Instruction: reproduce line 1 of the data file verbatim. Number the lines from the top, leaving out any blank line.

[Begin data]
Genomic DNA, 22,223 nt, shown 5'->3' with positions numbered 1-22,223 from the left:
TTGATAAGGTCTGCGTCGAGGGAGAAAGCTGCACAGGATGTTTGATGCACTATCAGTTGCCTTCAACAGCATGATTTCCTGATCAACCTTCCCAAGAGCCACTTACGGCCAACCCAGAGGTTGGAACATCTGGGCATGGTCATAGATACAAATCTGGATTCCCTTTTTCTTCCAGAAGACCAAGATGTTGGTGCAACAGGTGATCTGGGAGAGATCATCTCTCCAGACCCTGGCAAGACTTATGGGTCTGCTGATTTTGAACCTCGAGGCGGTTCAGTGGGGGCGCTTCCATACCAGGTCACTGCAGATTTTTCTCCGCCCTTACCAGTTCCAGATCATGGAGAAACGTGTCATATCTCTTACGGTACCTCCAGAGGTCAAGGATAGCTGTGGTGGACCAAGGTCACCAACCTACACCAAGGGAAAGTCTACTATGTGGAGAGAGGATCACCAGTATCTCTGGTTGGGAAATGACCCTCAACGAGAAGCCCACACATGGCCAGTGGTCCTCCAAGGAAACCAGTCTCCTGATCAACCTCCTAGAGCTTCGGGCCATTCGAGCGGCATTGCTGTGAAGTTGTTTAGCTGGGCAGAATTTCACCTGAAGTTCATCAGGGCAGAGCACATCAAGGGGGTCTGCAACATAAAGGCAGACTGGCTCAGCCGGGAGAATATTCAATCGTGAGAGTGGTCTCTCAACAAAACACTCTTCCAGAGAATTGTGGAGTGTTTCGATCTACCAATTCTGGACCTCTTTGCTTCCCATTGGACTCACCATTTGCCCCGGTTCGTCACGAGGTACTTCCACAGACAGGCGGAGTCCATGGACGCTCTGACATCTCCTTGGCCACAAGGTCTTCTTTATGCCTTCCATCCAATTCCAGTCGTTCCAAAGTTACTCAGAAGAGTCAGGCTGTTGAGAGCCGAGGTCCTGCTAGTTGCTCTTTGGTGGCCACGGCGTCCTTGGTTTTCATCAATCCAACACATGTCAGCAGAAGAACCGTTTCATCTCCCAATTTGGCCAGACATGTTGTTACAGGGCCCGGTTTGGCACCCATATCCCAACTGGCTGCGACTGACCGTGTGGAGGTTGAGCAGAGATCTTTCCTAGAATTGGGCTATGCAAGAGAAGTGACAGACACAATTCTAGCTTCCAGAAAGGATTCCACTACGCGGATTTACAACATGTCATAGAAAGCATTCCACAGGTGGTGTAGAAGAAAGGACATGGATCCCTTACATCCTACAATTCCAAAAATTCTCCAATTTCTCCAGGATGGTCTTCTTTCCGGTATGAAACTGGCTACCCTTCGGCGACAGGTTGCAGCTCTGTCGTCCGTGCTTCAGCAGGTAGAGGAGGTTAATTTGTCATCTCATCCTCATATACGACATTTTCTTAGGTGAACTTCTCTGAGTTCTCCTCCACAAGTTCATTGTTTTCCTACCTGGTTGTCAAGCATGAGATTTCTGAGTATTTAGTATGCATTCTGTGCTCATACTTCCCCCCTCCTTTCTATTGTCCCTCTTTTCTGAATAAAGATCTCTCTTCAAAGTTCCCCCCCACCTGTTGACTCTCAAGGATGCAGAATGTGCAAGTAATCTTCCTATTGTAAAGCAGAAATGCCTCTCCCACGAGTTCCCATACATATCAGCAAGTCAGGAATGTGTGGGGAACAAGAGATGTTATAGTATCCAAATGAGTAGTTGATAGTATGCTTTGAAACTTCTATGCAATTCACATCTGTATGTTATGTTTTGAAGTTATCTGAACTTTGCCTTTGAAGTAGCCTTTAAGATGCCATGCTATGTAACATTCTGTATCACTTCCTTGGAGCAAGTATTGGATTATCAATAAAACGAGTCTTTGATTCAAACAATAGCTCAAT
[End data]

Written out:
Genomic DNA, 22,223 nt, shown 5'->3' with positions numbered 1-22,223 from the left: